Freedom of Information (FoI) regimes that have been introduced in many countries have extended the ability of historians to access a potentially even wider range of documents from governments and other major institutions. Historians could now conceivably have access to archival sources very soon after they were created. Unfortunately, historians have found that, in practice, FoI has not always delivered more or better sources. In Sweden, scholars have found that FoI has led to what they called 'the emptying of the archive'.(3)
The dawn of the electronic age has been both a boon and a challenge to contemporary historians. Since the mid 1990s documents have been almost exclusively created and stored electronically. Additionally documents created earlier could also be converted into electronic form. This has meant that such documents could be searched and interrogated more easily and could also be made available on the web. However, handling substantial quantities of such material can be problematic.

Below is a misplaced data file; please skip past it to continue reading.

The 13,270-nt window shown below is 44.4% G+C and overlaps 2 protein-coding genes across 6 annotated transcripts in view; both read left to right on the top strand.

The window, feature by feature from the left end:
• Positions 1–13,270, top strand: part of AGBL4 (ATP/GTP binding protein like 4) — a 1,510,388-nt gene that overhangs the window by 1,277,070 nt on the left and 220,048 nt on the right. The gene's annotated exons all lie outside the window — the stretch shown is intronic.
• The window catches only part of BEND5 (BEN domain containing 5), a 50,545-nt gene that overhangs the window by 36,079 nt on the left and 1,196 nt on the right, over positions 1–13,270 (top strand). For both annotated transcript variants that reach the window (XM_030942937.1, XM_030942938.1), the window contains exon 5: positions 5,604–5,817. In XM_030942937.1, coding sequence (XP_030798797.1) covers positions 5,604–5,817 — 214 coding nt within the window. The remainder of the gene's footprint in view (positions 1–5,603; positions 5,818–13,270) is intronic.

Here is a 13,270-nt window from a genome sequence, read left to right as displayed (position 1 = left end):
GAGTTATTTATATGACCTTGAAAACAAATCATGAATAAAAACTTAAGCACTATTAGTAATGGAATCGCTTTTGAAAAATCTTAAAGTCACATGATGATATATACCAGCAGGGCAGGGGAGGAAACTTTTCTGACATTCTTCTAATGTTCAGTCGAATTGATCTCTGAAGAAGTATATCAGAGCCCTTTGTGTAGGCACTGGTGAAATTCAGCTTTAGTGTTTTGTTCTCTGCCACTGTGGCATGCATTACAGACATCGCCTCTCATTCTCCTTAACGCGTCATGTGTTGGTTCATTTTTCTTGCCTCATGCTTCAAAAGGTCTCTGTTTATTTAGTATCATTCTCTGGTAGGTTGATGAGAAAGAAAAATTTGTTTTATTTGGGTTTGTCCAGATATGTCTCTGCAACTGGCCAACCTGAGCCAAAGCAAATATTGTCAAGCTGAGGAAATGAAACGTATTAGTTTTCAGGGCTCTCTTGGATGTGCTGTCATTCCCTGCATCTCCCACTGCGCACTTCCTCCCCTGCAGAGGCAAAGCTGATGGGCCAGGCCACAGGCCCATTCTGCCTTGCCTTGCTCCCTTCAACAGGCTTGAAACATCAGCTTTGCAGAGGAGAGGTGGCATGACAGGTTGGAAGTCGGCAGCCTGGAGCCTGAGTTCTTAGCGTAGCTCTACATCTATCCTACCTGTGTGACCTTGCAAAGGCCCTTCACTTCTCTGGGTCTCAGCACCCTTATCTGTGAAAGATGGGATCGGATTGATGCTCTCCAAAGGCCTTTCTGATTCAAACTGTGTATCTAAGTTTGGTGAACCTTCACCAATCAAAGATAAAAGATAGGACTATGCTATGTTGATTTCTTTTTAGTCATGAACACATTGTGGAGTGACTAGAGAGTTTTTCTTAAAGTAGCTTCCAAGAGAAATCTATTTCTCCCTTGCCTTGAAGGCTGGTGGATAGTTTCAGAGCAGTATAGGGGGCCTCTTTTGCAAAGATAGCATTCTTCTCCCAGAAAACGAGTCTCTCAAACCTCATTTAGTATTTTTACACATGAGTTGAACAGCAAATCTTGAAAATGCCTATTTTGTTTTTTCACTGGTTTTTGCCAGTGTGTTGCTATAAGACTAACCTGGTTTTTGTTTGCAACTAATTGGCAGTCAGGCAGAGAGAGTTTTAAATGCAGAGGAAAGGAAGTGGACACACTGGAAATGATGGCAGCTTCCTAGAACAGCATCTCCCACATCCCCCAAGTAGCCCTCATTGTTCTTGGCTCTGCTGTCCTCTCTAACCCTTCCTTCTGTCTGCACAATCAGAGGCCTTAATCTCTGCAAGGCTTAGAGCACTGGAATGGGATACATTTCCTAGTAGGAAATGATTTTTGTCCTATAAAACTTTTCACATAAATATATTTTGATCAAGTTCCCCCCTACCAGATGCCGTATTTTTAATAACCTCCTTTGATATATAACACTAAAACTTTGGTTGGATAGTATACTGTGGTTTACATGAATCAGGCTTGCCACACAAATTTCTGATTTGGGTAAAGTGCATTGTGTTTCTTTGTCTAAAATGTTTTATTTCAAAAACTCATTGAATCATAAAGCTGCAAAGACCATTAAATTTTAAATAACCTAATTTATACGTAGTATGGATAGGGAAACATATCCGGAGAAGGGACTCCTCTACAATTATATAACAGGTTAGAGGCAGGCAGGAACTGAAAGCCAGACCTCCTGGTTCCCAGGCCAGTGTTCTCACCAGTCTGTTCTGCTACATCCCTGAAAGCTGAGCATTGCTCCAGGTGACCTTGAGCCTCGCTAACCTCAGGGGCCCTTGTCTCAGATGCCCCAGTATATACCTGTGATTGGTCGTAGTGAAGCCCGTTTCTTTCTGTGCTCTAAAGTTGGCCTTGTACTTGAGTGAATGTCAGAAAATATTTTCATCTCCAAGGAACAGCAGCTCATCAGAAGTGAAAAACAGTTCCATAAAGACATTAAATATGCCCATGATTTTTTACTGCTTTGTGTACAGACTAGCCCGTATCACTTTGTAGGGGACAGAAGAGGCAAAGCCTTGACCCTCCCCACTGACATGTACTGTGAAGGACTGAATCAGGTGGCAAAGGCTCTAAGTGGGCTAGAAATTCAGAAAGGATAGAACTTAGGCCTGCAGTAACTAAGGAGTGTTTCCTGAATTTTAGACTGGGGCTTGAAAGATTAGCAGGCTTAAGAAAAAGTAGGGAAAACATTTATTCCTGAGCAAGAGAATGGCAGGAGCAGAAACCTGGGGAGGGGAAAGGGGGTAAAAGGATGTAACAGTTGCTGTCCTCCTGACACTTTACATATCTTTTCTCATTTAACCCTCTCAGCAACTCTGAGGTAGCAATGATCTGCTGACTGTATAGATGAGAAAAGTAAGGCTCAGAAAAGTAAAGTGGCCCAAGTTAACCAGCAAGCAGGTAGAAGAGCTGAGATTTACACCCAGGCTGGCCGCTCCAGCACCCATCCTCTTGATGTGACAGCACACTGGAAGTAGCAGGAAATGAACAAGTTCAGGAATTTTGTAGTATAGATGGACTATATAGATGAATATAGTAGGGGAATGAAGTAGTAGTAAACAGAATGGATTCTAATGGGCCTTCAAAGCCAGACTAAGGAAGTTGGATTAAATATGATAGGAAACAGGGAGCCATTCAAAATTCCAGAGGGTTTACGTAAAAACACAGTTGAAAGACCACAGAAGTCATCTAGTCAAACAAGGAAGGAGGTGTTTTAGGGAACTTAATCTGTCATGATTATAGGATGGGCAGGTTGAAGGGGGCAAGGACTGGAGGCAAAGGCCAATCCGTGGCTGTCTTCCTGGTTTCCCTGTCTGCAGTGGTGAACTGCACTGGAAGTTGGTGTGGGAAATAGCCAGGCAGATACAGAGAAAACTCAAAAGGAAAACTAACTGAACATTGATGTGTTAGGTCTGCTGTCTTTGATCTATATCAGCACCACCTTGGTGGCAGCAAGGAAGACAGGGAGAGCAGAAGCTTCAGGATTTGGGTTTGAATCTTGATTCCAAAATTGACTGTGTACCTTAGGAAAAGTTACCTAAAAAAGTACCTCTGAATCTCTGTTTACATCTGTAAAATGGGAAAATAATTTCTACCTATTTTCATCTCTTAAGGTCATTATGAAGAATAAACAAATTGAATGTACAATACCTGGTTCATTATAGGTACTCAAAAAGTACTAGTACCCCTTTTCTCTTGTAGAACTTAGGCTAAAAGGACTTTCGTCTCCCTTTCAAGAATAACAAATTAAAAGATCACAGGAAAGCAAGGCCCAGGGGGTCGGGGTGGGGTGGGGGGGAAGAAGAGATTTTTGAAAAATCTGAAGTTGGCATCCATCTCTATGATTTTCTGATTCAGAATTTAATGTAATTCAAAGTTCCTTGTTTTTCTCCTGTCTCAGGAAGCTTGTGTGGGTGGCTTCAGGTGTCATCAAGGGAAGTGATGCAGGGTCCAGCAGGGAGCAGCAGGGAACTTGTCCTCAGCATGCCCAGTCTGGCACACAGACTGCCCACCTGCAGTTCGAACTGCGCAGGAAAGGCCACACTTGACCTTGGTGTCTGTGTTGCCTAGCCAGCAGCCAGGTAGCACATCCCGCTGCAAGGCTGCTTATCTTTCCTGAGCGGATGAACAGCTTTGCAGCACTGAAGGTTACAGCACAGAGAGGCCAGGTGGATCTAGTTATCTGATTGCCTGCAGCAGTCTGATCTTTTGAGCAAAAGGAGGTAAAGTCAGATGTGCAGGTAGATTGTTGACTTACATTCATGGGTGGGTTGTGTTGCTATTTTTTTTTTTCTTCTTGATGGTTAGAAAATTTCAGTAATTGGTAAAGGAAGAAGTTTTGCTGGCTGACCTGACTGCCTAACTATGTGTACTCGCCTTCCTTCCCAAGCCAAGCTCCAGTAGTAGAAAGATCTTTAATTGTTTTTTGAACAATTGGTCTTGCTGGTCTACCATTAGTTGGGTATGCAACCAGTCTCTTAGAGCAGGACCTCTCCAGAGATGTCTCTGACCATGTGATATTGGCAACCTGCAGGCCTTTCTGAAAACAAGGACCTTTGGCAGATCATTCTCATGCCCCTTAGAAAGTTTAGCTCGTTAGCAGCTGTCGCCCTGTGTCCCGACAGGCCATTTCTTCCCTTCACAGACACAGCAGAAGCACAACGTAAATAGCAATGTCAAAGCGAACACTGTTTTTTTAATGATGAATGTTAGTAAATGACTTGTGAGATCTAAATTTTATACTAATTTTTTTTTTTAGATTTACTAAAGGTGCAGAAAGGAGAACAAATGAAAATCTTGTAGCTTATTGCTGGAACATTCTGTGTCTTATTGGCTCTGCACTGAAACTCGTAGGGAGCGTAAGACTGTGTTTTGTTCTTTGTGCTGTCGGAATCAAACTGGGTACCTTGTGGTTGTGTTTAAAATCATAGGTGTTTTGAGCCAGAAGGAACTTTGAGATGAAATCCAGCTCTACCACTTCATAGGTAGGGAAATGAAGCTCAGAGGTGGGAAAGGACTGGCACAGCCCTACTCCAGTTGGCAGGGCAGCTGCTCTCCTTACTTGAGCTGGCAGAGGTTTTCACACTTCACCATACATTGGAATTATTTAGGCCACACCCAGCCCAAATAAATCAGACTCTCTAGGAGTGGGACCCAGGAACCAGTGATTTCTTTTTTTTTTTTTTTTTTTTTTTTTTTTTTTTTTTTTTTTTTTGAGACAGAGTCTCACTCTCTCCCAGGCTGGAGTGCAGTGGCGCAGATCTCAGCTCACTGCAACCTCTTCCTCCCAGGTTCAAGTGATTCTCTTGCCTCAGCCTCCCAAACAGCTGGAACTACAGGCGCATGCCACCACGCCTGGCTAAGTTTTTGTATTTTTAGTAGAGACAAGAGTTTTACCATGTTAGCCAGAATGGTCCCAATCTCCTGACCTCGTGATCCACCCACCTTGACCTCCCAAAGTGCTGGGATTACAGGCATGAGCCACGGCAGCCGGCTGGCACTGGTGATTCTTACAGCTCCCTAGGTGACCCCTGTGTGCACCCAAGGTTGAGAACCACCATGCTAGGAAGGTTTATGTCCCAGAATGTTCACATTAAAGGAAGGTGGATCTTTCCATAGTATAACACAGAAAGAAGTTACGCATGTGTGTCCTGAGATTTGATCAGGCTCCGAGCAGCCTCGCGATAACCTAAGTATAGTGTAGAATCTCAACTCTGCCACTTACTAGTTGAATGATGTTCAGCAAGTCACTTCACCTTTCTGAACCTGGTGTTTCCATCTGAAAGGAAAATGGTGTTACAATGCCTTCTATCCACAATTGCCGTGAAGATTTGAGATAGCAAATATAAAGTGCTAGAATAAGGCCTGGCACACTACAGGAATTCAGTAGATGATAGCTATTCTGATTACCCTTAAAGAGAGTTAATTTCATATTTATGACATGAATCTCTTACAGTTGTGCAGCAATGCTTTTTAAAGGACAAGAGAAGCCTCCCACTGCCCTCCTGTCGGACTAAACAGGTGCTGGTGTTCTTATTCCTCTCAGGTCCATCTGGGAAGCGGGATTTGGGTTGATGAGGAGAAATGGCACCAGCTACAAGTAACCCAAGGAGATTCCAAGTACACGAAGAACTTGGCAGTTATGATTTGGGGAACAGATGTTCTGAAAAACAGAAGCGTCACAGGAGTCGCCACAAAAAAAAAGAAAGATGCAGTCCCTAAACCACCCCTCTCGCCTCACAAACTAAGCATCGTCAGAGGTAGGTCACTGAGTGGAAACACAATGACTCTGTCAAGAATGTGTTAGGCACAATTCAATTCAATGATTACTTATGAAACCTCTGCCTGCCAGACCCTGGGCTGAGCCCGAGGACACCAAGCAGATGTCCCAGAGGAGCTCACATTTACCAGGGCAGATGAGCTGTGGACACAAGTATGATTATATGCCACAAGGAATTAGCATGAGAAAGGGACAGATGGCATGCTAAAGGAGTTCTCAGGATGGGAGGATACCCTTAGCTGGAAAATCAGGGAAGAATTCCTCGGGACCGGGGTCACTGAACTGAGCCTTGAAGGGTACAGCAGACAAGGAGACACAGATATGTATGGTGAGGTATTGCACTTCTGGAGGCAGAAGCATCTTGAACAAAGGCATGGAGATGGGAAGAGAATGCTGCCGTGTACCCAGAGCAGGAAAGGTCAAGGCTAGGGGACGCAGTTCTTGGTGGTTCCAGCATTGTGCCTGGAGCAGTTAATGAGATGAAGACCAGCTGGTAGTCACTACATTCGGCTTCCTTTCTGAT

For instance, a large number of newspaper sources have been digitised: but reliance on the search mechanisms has not always provided the best results. Vanessa Chambers, when completing her doctorate here at the Institute of Historical Research (IHR), discovered that she had to double check the findings of her electronic searches of The Times with hardcopy indexes because the latter, to her considerable surprise, sometimes yielded better results.(4)